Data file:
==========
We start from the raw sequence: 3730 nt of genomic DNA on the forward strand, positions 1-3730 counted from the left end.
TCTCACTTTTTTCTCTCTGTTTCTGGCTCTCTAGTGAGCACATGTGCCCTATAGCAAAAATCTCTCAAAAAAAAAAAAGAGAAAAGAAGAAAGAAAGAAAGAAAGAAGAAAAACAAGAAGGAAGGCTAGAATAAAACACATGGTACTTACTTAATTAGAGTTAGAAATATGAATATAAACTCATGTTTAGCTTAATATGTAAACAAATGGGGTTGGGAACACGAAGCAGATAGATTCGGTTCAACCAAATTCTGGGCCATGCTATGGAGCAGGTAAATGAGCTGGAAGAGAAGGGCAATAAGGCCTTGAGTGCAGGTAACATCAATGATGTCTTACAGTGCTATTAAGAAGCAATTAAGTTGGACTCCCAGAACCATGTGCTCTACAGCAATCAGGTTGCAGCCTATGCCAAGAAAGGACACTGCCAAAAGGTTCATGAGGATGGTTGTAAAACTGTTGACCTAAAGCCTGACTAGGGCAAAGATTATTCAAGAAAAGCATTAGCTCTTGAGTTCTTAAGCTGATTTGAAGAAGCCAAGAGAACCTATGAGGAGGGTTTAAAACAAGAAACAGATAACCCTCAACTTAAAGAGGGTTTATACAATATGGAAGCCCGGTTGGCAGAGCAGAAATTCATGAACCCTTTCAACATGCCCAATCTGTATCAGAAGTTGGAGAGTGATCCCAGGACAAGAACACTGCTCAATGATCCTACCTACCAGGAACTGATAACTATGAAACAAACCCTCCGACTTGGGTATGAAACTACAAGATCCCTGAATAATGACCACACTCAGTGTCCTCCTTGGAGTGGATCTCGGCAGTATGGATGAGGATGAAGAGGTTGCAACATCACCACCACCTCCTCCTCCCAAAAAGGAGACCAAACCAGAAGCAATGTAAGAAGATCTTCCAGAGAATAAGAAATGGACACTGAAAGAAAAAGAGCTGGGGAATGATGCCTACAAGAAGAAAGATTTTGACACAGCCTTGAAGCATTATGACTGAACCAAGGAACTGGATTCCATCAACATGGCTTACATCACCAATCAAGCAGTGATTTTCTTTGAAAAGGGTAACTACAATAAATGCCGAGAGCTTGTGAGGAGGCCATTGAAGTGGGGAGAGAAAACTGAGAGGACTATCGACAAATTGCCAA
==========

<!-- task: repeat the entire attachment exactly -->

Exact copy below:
We start from the raw sequence: 3730 nt of genomic DNA on the forward strand, positions 1-3730 counted from the left end.
TCTCACTTTTTTCTCTCTGTTTCTGGCTCTCTAGTGAGCACATGTGCCCTATAGCAAAAATCTCTCAAAAAAAAAAAAGAGAAAAGAAGAAAGAAAGAAAGAAAGAAGAAAAACAAGAAGGAAGGCTAGAATAAAACACATGGTACTTACTTAATTAGAGTTAGAAATATGAATATAAACTCATGTTTAGCTTAATATGTAAACAAATGGGGTTGGGAACACGAAGCAGATAGATTCGGTTCAACCAAATTCTGGGCCATGCTATGGAGCAGGTAAATGAGCTGGAAGAGAAGGGCAATAAGGCCTTGAGTGCAGGTAACATCAATGATGTCTTACAGTGCTATTAAGAAGCAATTAAGTTGGACTCCCAGAACCATGTGCTCTACAGCAATCAGGTTGCAGCCTATGCCAAGAAAGGACACTGCCAAAAGGTTCATGAGGATGGTTGTAAAACTGTTGACCTAAAGCCTGACTAGGGCAAAGATTATTCAAGAAAAGCATTAGCTCTTGAGTTCTTAAGCTGATTTGAAGAAGCCAAGAGAACCTATGAGGAGGGTTTAAAACAAGAAACAGATAACCCTCAACTTAAAGAGGGTTTATACAATATGGAAGCCCGGTTGGCAGAGCAGAAATTCATGAACCCTTTCAACATGCCCAATCTGTATCAGAAGTTGGAGAGTGATCCCAGGACAAGAACACTGCTCAATGATCCTACCTACCAGGAACTGATAACTATGAAACAAACCCTCCGACTTGGGTATGAAACTACAAGATCCCTGAATAATGACCACACTCAGTGTCCTCCTTGGAGTGGATCTCGGCAGTATGGATGAGGATGAAGAGGTTGCAACATCACCACCACCTCCTCCTCCCAAAAAGGAGACCAAACCAGAAGCAATGTAAGAAGATCTTCCAGAGAATAAGAAATGGACACTGAAAGAAAAAGAGCTGGGGAATGATGCCTACAAGAAGAAAGATTTTGACACAGCCTTGAAGCATTATGACTGAACCAAGGAACTGGATTCCATCAACATGGCTTACATCACCAATCAAGCAGTGATTTTCTTTGAAAAGGGTAACTACAATAAATGCCGAGAGCTTGTGAGGAGGCCATTGAAGTGGGGAGAGAAAACTGAGAGGACTATCGACAAATTGCCAA